Snowden’s testimony put more meat on the body of the security states whose complexes he has so spectacularly exposed. It demonstrates the intelligence communities in question are not so much interested to abide by rules than evade them through agreements, forum shopping and outsourcing. They do so, of course, at the behest of their executives and not-so-bright parliamentarians.

While these programs have the effect of chipping away at the corpus of civil liberties, they are fundamentally worthless – “no western government has been able to present evidence showing that such programs are necessary.” People have tended to be saved, as Snowden ventures with the example of the Underwear Bomber, Umar Farouk Abdulmutallab, not through mass surveillance as good, old fashioned incompetence. Things as they stand are “the inevitable result of subordinating the rights of the voting public to the prerogatives of State Security Bureaus”.

Dr. Binoy Kampmark was a Commonwealth Scholar at Selwyn College, Cambridge.  He lectures at RMIT University, Melbourne.  Email: bkampmark@gmail.com

More articles by:

Binoy Kampmark was a Commonwealth Scholar at Selwyn College, Cambridge. He lectures at RMIT University, Melbourne. Email: bkampmark@gmail.com

Weekend Edition
September 21, 2018
Friday - Sunday
Paul Street
Laquan McDonald is Being Tried for His Own Racist Murder
Brad Evans
What Does It Mean to Celebrate International Peace Day?
Alexandra Isfahani-Hammond
Hurricane Florence and 9.7 Million Pigs
Nick Pemberton
With or Without Kavanaugh, The United States Is Anti-Choice
Andrew Levine
Israel’s Anti-Semitism Smear Campaign
Jim Kavanagh
“Taxpayer Money” Threatens Medicare-for-All (And Every Other Social Program)
Jonathan Cook
Palestine: The Testbed for Trump’s Plan to Tear up the Rules-Based International Order
Jeffrey St. Clair
Roaming Charges: the Chickenhawks Have Finally Come Back Home to Roost!
David Rosen
As the Capitalist World Turns: From Empire to Imperialism to Globalization?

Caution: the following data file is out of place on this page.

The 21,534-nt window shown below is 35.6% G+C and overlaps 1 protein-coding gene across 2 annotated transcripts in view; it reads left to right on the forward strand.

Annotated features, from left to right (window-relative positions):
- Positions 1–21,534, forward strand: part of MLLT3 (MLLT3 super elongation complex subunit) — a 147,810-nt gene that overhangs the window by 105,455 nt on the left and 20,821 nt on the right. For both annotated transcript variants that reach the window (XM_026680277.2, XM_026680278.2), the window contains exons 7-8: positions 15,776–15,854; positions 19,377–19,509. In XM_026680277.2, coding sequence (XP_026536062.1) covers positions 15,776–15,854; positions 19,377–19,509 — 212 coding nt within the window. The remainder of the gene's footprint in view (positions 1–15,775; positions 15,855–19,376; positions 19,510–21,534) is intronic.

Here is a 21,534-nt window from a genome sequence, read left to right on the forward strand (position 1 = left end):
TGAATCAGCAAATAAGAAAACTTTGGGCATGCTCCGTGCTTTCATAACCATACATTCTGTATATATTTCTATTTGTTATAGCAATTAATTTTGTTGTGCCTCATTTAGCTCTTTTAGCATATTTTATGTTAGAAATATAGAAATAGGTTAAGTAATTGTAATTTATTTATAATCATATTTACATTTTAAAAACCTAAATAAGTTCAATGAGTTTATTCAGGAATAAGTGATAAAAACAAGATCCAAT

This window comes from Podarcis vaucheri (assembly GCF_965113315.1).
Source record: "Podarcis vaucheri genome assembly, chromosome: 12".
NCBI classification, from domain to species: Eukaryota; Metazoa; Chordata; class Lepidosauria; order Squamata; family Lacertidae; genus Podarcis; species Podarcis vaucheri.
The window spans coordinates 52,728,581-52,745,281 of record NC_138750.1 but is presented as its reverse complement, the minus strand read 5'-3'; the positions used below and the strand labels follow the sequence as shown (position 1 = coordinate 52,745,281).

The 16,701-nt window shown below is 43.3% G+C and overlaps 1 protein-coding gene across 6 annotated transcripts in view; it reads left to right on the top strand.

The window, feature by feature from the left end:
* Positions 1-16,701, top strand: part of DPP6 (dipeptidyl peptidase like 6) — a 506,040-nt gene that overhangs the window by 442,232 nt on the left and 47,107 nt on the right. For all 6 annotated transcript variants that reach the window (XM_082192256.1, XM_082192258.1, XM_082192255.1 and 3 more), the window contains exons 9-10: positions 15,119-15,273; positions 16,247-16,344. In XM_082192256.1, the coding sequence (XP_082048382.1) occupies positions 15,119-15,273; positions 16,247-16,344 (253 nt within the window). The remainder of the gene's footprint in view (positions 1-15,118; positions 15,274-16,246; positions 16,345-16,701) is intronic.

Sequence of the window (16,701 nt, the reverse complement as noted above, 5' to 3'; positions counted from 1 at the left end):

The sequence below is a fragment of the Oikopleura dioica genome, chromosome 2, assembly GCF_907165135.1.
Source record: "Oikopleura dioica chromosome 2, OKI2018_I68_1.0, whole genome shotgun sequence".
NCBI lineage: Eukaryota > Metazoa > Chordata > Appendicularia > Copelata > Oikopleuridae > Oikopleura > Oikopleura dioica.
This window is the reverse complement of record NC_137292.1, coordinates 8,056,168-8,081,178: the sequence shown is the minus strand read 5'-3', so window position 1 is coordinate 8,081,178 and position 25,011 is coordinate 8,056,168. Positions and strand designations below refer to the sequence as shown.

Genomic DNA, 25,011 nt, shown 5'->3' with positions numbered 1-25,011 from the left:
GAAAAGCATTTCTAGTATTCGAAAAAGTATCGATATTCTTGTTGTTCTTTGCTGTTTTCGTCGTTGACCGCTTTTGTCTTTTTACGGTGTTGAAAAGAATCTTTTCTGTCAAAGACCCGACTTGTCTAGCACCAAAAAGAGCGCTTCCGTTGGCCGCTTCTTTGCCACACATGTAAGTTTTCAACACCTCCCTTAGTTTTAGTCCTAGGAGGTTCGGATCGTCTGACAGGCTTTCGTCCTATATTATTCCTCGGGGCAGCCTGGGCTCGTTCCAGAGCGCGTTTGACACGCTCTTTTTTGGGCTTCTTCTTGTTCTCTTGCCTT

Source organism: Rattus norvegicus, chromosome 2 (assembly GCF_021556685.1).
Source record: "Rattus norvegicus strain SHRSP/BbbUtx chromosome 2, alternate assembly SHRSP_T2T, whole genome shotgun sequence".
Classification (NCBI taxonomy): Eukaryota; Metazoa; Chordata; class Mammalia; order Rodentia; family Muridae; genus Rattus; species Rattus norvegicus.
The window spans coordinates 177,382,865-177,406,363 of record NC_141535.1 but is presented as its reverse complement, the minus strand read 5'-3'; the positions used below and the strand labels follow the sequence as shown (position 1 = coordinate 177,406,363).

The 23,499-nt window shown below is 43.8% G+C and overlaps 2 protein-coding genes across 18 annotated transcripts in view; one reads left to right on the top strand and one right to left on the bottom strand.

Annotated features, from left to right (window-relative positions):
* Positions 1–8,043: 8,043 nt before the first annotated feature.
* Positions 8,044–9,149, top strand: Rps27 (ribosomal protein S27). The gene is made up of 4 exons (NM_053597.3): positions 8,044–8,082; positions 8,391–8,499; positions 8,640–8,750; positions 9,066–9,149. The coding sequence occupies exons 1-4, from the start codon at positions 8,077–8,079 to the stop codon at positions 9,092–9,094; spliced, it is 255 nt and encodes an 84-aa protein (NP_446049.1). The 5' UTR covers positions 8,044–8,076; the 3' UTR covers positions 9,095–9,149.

Jonah Raskin
Green Capitalism Rears Its Head at Global Climate Action Summit
James Munson
On Climate, the Centrists are the Deplorables
Robert Hunziker
Is Paris 2015 Already Underwater?
Arshad Khan
Will Their Ever be Justice for Rohingya Muslims?
Jill Richardson
Why Women Don’t Report Sexual Assault
Dave Clennon
A Victory for Historical Accuracy and the Peace Movement: Not One Emmy for Ken Burns and “The Vietnam War”
W. T. Whitney
US Harasses Cuba Amid Mysterious Circumstances
Nathan Kalman-Lamb
Things That Make Sports Fans Uncomfortable
George Capaccio
Iran: “Snapping Back” Sanctions and the Threat of War
Kenneth Surin
Brexit is Coming, But Which Will It Be?
Louis Proyect
Moore’s “Fahrenheit 11/9”: Entertaining Film, Crappy Politics
Ramzy Baroud
Why Israel Demolishes: Khan Al-Ahmar as Representation of Greater Genocide
Ben Dangl
The Zapatistas’ Dignified Rage: Revolutionary Theories and Anticapitalist Dreams of Subcommandante Marcos
Ron Jacobs
Faith, Madness, or Death
Bill Glahn
Crime Comes Knocking
Terry Heaton
Pat Robertson’s Hurricane “Miracle”
Dave Lindorff
In Montgomery County PA, It’s Often a Jury of White People
Louis Yako
From Citizens to Customers: the Corporate Customer Service Culture in America 
William Boardman
The Shame of Dianne Feinstein, the Courage of Christine Blasey Ford 
Ernie Niemi
Logging and Climate Change: Oregon is Appalachia and Timber is Our Coal
Jessicah Pierre
Nike Says “Believe in Something,” But Can It Sacrifice Something, Too?
Paul Fitzgerald - Elizabeth Gould
Weaponized Dreams? The Curious Case of Robert Moss
Olivia Alperstein
An Environmental 9/11: the EPA’s Gutting of Methane Regulations
Ted Rall
Why Christine Ford vs. Brett Kavanaugh is a Train Wreck You Can’t Look Away From
Lauren Regan
The Day the Valves Turned: Defending the Pipeline Protesters
Ralph Nader
Questions, Questions Where are the Answers?
Binoy Kampmark
Deplatforming Germaine Greer
Raouf Halaby
It Should Not Be A He Said She Said Verdict
Robert Koehler
The Accusation That Wouldn’t Go Away
Jim Hightower
Amazon is Making Workers Tweet About How Great It is to Work There
Robby Sherwin
Rabbi, Rabbi, Where For Art Thou Rabbi?
Vern Loomis
Has Something Evil This Way Come?
Steve Baggarly
Disarm Trident Walk Ends in Georgia
Graham Peebles
Priorities of the Time: Peace
Michael Doliner
The Department of Demonization
David Yearsley
Bollocks to Brexit: the Plumber Sings
FacebookTwitterGoogle+RedditEmail